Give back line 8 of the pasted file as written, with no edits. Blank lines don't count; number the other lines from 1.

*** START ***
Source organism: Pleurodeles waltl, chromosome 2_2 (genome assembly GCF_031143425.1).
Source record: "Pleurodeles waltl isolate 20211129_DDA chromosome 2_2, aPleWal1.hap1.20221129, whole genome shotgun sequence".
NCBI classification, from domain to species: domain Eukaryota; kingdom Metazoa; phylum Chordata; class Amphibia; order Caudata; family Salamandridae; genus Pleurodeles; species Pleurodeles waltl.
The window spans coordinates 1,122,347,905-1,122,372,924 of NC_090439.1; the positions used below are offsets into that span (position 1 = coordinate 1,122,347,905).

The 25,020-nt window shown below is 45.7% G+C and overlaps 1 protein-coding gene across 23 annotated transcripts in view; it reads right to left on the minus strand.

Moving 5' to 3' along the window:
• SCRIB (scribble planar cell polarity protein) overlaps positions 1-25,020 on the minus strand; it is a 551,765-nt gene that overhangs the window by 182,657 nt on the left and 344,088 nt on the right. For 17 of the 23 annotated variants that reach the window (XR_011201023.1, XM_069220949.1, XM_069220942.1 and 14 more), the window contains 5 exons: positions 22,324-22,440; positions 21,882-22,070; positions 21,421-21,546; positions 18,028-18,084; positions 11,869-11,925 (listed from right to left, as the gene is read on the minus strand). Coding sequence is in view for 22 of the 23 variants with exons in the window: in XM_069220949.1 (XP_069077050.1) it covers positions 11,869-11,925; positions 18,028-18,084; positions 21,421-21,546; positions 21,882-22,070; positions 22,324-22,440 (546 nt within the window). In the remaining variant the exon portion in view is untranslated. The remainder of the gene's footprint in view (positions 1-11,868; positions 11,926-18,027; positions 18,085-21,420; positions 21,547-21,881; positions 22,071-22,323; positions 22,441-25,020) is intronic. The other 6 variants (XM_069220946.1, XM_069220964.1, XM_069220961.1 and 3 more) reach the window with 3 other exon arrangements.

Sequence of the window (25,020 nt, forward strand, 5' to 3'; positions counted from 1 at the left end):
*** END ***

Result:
Sequence of the window (25,020 nt, forward strand, 5' to 3'; positions counted from 1 at the left end):